The Fourfold Gospel
J. W. McGarvey and Philip Y. Pendleton (1914)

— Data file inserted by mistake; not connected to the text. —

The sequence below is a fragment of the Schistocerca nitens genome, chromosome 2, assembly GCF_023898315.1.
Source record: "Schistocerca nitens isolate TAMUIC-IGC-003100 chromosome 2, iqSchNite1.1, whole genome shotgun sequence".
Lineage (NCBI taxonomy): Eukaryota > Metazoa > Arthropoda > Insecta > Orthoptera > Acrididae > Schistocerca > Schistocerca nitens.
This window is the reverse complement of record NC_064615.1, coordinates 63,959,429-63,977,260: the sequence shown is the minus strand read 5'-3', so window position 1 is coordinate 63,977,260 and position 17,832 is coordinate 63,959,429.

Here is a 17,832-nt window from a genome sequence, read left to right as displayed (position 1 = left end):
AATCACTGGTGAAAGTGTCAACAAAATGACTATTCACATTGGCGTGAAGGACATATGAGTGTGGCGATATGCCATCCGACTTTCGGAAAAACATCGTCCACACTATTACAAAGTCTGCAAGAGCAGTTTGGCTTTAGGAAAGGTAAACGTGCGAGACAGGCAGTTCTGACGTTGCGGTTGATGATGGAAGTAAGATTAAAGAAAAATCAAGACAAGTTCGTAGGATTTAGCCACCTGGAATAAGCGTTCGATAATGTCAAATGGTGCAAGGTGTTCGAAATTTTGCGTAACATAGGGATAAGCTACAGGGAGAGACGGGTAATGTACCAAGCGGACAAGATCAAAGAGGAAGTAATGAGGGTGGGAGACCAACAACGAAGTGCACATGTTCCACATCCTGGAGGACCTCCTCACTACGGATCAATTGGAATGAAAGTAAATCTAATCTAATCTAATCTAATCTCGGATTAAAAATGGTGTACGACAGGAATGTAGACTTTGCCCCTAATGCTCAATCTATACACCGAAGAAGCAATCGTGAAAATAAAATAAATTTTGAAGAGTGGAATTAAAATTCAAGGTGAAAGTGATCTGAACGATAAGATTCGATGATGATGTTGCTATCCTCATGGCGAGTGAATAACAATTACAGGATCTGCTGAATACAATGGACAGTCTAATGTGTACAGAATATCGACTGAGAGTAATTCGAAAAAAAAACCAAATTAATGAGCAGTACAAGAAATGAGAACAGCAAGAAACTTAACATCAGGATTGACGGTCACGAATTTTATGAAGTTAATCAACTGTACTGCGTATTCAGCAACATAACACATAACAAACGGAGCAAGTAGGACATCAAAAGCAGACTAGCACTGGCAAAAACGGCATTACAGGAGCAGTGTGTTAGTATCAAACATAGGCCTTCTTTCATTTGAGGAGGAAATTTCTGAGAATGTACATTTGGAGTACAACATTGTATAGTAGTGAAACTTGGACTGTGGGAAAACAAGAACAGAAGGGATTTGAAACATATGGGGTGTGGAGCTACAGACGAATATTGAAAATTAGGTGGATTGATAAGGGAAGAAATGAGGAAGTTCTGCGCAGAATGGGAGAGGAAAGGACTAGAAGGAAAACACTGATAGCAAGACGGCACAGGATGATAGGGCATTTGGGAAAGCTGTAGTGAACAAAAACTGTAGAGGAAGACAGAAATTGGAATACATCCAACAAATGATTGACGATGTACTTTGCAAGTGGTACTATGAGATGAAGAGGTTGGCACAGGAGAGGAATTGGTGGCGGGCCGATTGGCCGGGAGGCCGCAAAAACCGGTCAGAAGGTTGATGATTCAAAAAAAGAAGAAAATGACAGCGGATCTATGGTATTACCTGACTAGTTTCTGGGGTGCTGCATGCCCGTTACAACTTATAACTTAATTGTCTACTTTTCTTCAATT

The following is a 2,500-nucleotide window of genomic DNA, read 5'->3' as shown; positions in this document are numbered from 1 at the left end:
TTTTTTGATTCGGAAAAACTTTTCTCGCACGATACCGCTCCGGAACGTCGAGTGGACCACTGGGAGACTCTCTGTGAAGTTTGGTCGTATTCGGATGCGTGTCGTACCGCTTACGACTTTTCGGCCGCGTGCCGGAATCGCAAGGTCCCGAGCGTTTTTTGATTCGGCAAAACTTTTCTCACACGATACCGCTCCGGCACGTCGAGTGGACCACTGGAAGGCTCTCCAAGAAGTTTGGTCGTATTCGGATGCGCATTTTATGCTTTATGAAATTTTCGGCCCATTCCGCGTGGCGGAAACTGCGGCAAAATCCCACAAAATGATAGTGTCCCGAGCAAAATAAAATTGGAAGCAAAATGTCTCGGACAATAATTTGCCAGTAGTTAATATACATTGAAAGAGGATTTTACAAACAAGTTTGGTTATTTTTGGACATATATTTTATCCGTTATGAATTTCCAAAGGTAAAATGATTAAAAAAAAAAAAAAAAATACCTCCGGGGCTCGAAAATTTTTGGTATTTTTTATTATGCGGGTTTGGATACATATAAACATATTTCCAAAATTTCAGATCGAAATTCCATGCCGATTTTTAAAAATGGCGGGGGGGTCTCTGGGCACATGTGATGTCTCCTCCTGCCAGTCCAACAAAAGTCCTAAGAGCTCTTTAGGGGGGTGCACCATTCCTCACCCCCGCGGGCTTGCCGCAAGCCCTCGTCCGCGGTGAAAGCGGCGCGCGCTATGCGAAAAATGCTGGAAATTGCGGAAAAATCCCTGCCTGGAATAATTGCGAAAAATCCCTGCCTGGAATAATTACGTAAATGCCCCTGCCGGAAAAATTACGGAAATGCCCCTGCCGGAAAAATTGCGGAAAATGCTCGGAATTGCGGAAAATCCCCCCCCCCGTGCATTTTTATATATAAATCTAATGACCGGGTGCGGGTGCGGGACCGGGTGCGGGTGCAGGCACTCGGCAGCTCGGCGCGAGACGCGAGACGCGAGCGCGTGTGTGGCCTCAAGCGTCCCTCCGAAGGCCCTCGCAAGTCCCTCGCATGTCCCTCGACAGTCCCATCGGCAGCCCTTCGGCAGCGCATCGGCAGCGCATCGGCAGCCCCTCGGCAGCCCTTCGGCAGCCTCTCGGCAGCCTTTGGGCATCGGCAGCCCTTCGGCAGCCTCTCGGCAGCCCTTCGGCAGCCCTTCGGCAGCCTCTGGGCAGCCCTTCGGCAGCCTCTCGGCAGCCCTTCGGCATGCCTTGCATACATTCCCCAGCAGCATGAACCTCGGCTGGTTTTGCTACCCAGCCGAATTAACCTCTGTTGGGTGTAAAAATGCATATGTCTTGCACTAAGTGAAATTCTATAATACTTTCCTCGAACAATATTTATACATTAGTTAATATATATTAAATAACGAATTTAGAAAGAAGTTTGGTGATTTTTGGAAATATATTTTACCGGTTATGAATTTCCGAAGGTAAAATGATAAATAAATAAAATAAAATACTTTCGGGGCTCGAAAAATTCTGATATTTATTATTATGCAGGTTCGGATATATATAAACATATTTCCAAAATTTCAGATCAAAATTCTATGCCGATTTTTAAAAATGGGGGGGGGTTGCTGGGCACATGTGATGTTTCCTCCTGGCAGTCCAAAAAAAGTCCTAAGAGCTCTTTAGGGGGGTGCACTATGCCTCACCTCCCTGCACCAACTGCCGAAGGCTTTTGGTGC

(Jerusalem. October, A. D. 29.)
dJOHN VIII. 12-59.